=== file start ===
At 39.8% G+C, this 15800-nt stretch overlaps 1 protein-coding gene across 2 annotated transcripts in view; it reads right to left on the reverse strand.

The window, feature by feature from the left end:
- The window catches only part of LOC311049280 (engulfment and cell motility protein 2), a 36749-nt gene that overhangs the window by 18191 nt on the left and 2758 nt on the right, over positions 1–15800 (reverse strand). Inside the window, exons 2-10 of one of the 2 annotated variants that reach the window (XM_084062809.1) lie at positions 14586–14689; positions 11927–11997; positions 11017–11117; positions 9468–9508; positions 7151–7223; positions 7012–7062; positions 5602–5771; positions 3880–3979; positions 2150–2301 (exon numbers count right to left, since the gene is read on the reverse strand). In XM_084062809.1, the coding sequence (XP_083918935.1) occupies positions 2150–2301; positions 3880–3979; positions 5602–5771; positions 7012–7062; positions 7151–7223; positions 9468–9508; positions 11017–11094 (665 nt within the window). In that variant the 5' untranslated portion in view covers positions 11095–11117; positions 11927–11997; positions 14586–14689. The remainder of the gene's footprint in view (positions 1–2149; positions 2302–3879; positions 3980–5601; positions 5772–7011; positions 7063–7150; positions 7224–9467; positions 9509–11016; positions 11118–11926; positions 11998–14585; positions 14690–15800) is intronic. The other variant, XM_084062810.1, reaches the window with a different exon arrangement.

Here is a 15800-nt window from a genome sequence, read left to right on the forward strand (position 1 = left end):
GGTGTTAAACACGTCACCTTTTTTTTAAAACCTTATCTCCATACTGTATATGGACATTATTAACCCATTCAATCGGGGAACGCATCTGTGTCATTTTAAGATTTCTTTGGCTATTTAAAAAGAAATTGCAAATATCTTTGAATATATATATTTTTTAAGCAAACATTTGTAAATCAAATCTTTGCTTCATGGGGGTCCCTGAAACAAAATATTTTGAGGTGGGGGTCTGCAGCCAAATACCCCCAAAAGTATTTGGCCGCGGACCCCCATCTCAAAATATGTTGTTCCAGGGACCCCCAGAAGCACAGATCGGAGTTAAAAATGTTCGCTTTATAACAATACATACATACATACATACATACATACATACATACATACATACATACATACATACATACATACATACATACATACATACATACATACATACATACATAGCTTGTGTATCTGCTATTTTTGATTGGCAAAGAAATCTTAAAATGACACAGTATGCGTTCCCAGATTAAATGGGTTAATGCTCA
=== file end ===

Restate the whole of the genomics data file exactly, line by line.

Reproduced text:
At 39.8% G+C, this 15800-nt stretch overlaps 1 protein-coding gene across 2 annotated transcripts in view; it reads right to left on the reverse strand.

The window, feature by feature from the left end:
- The window catches only part of LOC311049280 (engulfment and cell motility protein 2), a 36749-nt gene that overhangs the window by 18191 nt on the left and 2758 nt on the right, over positions 1–15800 (reverse strand). Inside the window, exons 2-10 of one of the 2 annotated variants that reach the window (XM_084062809.1) lie at positions 14586–14689; positions 11927–11997; positions 11017–11117; positions 9468–9508; positions 7151–7223; positions 7012–7062; positions 5602–5771; positions 3880–3979; positions 2150–2301 (exon numbers count right to left, since the gene is read on the reverse strand). In XM_084062809.1, the coding sequence (XP_083918935.1) occupies positions 2150–2301; positions 3880–3979; positions 5602–5771; positions 7012–7062; positions 7151–7223; positions 9468–9508; positions 11017–11094 (665 nt within the window). In that variant the 5' untranslated portion in view covers positions 11095–11117; positions 11927–11997; positions 14586–14689. The remainder of the gene's footprint in view (positions 1–2149; positions 2302–3879; positions 3980–5601; positions 5772–7011; positions 7063–7150; positions 7224–9467; positions 9509–11016; positions 11118–11926; positions 11998–14585; positions 14690–15800) is intronic. The other variant, XM_084062810.1, reaches the window with a different exon arrangement.

Here is a 15800-nt window from a genome sequence, read left to right on the forward strand (position 1 = left end):
GGTGTTAAACACGTCACCTTTTTTTTAAAACCTTATCTCCATACTGTATATGGACATTATTAACCCATTCAATCGGGGAACGCATCTGTGTCATTTTAAGATTTCTTTGGCTATTTAAAAAGAAATTGCAAATATCTTTGAATATATATATTTTTTAAGCAAACATTTGTAAATCAAATCTTTGCTTCATGGGGGTCCCTGAAACAAAATATTTTGAGGTGGGGGTCTGCAGCCAAATACCCCCAAAAGTATTTGGCCGCGGACCCCCATCTCAAAATATGTTGTTCCAGGGACCCCCAGAAGCACAGATCGGAGTTAAAAATGTTCGCTTTATAACAATACATACATACATACATACATACATACATACATACATACATACATACATACATACATACATACATACATACATACATACATACATACATACATACATAGCTTGTGTATCTGCTATTTTTGATTGGCAAAGAAATCTTAAAATGACACAGTATGCGTTCCCAGATTAAATGGGTTAATGCTCA